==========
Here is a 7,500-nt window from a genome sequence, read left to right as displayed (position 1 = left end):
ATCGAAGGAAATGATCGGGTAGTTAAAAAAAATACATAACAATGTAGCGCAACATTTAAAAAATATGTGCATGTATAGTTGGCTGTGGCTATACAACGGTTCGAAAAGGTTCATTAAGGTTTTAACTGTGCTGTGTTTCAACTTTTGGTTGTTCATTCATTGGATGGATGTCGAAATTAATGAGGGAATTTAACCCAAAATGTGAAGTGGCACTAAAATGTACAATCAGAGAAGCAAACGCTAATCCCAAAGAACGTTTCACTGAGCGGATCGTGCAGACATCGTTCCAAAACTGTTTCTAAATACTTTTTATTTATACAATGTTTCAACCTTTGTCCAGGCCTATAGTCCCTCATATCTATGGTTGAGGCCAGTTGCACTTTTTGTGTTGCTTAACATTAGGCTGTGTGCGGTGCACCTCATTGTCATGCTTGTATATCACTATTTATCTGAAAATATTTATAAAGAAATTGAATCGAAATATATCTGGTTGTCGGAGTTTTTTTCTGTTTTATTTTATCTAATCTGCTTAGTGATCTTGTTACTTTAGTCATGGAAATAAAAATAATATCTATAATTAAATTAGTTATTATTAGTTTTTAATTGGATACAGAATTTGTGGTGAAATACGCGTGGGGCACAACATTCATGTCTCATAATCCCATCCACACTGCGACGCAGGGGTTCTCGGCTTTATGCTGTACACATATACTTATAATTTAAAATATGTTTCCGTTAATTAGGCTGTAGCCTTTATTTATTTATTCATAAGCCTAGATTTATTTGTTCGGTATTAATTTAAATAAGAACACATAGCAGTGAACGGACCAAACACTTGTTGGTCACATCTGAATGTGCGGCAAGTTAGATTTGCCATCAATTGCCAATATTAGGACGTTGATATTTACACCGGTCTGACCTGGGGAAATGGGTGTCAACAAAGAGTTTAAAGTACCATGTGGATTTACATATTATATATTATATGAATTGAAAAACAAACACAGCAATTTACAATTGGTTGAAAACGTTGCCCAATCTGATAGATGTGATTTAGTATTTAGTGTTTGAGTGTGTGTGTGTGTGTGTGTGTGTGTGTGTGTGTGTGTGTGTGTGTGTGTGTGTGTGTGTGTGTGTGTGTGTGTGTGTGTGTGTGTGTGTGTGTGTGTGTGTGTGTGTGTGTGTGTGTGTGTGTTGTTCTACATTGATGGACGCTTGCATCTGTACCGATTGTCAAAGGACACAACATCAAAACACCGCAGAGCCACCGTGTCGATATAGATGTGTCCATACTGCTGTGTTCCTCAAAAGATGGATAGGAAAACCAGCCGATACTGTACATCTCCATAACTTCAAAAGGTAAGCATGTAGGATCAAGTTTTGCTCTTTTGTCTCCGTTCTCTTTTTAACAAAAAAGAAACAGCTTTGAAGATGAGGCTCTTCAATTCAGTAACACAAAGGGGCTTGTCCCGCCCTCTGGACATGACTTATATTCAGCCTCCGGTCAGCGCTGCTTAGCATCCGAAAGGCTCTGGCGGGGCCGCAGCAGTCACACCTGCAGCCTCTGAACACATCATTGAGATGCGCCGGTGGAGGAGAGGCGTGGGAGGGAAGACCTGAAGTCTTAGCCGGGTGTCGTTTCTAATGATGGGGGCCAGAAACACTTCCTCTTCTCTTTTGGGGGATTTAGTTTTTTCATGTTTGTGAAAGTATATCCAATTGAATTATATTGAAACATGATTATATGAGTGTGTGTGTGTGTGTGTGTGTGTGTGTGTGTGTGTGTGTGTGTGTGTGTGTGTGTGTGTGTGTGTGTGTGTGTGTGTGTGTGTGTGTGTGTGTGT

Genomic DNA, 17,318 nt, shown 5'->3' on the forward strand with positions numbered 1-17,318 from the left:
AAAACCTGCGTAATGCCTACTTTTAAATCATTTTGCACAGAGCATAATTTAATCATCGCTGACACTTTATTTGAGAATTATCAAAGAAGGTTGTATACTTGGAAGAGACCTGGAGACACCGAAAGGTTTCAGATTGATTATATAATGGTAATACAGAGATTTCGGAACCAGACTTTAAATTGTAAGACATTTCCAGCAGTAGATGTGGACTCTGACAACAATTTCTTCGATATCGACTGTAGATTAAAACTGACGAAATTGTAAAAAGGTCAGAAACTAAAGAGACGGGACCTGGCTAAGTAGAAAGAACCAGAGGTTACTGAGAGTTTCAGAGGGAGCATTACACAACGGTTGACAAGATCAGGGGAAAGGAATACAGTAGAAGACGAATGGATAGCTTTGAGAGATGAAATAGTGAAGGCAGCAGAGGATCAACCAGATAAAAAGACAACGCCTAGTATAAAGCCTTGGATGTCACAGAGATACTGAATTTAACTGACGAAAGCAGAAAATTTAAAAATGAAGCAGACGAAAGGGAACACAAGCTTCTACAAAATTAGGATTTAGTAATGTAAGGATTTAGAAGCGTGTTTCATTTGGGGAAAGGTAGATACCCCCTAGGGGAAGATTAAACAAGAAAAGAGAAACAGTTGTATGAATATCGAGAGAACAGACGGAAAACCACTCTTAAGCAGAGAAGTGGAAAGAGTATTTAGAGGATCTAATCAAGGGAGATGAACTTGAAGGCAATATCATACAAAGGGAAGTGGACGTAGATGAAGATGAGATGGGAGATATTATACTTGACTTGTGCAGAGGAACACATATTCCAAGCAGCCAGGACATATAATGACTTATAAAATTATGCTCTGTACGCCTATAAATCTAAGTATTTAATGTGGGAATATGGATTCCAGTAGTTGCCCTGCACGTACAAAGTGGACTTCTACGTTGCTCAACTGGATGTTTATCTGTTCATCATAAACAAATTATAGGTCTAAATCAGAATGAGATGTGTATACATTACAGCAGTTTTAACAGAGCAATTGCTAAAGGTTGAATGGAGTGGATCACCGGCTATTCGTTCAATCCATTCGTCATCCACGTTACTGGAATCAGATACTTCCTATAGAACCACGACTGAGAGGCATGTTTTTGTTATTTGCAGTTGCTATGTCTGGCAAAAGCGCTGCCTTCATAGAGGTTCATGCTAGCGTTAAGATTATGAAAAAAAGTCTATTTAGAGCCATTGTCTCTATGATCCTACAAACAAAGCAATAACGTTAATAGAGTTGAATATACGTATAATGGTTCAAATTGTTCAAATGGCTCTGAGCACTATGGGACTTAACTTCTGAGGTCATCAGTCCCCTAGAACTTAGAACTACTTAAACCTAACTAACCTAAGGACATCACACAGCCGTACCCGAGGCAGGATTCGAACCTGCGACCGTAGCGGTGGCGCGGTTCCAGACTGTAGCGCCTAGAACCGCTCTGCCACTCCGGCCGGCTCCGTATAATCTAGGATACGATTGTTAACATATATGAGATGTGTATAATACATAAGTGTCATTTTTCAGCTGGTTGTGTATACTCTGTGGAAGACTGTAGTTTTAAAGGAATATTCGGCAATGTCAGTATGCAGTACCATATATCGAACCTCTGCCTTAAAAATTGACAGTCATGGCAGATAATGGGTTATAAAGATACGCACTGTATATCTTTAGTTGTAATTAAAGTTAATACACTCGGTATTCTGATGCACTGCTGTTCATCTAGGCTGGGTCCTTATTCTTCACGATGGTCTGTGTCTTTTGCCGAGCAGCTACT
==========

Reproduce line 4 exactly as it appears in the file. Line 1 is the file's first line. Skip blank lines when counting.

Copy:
AAAACCTGCGTAATGCCTACTTTTAAATCATTTTGCACAGAGCATAATTTAATCATCGCTGACACTTTATTTGAGAATTATCAAAGAAGGTTGTATACTTGGAAGAGACCTGGAGACACCGAAAGGTTTCAGATTGATTATATAATGGTAATACAGAGATTTCGGAACCAGACTTTAAATTGTAAGACATTTCCAGCAGTAGATGTGGACTCTGACAACAATTTCTTCGATATCGACTGTAGATTAAAACTGACGAAATTGTAAAAAGGTCAGAAACTAAAGAGACGGGACCTGGCTAAGTAGAAAGAACCAGAGGTTACTGAGAGTTTCAGAGGGAGCATTACACAACGGTTGACAAGATCAGGGGAAAGGAATACAGTAGAAGACGAATGGATAGCTTTGAGAGATGAAATAGTGAAGGCAGCAGAGGATCAACCAGATAAAAAGACAACGCCTAGTATAAAGCCTTGGATGTCACAGAGATACTGAATTTAACTGACGAAAGCAGAAAATTTAAAAATGAAGCAGACGAAAGGGAACACAAGCTTCTACAAAATTAGGATTTAGTAATGTAAGGATTTAGAAGCGTGTTTCATTTGGGGAAAGGTAGATACCCCCTAGGGGAAGATTAAACAAGAAAAGAGAAACAGTTGTATGAATATCGAGAGAACAGACGGAAAACCACTCTTAAGCAGAGAAGTGGAAAGAGTATTTAGAGGATCTAATCAAGGGAGATGAACTTGAAGGCAATATCATACAAAGGGAAGTGGACGTAGATGAAGATGAGATGGGAGATATTATACTTGACTTGTGCAGAGGAACACATATTCCAAGCAGCCAGGACATATAATGACTTATAAAATTATGCTCTGTACGCCTATAAATCTAAGTATTTAATGTGGGAATATGGATTCCAGTAGTTGCCCTGCACGTACAAAGTGGACTTCTACGTTGCTCAACTGGATGTTTATCTGTTCATCATAAACAAATTATAGGTCTAAATCAGAATGAGATGTGTATACATTACAGCAGTTTTAACAGAGCAATTGCTAAAGGTTGAATGGAGTGGATCACCGGCTATTCGTTCAATCCATTCGTCATCCACGTTACTGGAATCAGATACTTCCTATAGAACCACGACTGAGAGGCATGTTTTTGTTATTTGCAGTTGCTATGTCTGGCAAAAGCGCTGCCTTCATAGAGGTTCATGCTAGCGTTAAGATTATGAAAAAAAGTCTATTTAGAGCCATTGTCTCTATGATCCTACAAACAAAGCAATAACGTTAATAGAGTTGAATATACGTATAATGGTTCAAATTGTTCAAATGGCTCTGAGCACTATGGGACTTAACTTCTGAGGTCATCAGTCCCCTAGAACTTAGAACTACTTAAACCTAACTAACCTAAGGACATCACACAGCCGTACCCGAGGCAGGATTCGAACCTGCGACCGTAGCGGTGGCGCGGTTCCAGACTGTAGCGCCTAGAACCGCTCTGCCACTCCGGCCGGCTCCGTATAATCTAGGATACGATTGTTAACATATATGAGATGTGTATAATACATAAGTGTCATTTTTCAGCTGGTTGTGTATACTCTGTGGAAGACTGTAGTTTTAAAGGAATATTCGGCAATGTCAGTATGCAGTACCATATATCGAACCTCTGCCTTAAAAATTGACAGTCATGGCAGATAATGGGTTATAAAGATACGCACTGTATATCTTTAGTTGTAATTAAAGTTAATACACTCGGTATTCTGATGCACTGCTGTTCATCTAGGCTGGGTCCTTATTCTTCACGATGGTCTGTGTCTTTTGCCGAGCAGCTACT